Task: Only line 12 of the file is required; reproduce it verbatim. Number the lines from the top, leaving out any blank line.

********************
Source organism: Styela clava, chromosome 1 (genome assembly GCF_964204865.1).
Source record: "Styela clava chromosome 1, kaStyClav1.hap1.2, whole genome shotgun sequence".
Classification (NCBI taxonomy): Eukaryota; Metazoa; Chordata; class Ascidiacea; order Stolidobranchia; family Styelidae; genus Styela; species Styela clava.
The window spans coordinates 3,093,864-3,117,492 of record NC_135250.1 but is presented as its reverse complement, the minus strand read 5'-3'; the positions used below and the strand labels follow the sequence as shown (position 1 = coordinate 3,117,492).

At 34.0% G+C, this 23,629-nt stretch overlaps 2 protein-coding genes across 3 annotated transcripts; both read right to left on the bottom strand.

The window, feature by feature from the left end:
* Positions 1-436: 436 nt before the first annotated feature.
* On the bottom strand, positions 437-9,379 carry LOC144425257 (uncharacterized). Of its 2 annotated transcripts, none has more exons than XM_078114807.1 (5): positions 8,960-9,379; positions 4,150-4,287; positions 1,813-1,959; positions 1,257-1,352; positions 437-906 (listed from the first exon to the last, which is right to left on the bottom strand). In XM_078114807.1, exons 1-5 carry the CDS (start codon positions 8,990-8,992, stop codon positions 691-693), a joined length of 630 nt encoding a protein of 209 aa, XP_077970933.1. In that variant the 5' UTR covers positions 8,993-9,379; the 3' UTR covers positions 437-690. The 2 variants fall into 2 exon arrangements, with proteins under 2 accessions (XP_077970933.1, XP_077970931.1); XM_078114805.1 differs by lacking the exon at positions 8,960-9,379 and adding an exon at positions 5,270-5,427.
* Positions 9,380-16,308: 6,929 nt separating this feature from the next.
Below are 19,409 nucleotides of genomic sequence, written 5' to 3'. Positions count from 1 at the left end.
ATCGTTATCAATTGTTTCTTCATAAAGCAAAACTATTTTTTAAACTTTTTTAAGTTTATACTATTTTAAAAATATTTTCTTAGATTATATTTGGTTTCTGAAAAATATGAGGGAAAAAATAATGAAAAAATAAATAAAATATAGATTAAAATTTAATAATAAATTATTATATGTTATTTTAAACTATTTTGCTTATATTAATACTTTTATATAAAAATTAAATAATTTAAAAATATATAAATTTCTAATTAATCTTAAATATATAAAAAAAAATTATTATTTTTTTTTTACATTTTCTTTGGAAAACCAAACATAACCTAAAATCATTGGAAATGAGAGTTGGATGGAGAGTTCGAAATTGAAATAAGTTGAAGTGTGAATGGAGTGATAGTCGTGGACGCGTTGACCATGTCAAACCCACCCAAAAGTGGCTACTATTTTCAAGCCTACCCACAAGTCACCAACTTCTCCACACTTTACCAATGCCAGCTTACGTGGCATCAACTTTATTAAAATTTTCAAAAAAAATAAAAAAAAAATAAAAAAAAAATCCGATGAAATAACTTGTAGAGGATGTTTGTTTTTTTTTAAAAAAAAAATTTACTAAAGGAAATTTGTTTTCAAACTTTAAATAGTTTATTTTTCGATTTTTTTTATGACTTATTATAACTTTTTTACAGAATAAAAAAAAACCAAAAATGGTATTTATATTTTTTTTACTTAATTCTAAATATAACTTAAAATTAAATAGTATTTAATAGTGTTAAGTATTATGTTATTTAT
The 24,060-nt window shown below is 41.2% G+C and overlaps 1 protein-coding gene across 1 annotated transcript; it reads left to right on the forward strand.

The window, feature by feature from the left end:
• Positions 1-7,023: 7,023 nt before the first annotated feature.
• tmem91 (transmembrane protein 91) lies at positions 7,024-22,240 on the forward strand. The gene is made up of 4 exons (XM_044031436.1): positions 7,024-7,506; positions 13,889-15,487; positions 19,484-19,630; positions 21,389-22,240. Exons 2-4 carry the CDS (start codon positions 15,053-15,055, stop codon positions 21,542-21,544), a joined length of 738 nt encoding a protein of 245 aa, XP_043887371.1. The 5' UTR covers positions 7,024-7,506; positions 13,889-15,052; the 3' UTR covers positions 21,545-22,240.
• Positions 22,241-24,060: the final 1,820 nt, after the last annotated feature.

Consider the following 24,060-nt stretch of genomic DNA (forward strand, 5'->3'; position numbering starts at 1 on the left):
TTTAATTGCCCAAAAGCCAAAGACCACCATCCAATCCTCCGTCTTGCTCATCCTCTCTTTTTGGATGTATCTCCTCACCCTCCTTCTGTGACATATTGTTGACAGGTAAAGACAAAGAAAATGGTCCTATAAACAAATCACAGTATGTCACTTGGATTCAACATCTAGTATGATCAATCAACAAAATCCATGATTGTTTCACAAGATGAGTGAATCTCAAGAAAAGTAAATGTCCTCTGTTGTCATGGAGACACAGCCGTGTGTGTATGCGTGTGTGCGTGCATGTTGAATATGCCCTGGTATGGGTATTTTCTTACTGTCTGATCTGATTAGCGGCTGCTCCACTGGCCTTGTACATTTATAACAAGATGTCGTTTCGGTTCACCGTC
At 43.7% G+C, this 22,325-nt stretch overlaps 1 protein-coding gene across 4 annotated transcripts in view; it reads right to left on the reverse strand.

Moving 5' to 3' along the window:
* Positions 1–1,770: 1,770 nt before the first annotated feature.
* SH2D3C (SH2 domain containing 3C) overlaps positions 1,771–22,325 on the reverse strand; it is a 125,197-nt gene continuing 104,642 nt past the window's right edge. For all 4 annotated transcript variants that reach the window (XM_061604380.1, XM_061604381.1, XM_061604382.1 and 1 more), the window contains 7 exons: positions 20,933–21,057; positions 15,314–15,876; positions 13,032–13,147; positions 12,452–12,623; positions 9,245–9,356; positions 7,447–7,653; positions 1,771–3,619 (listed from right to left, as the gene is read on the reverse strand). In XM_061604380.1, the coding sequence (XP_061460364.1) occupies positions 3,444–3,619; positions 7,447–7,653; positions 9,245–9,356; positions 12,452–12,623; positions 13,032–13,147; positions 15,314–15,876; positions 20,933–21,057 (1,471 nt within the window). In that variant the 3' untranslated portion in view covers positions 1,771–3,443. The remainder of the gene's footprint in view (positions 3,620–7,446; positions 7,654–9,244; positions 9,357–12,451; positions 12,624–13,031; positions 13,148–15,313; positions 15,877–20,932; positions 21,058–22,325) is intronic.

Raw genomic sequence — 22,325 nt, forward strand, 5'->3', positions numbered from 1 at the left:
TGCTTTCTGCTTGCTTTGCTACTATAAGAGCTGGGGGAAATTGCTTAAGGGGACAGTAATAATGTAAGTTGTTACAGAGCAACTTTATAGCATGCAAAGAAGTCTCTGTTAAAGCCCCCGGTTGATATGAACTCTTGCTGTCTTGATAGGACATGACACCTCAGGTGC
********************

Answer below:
The 24,060-nt window shown below is 41.2% G+C and overlaps 1 protein-coding gene across 1 annotated transcript; it reads left to right on the forward strand.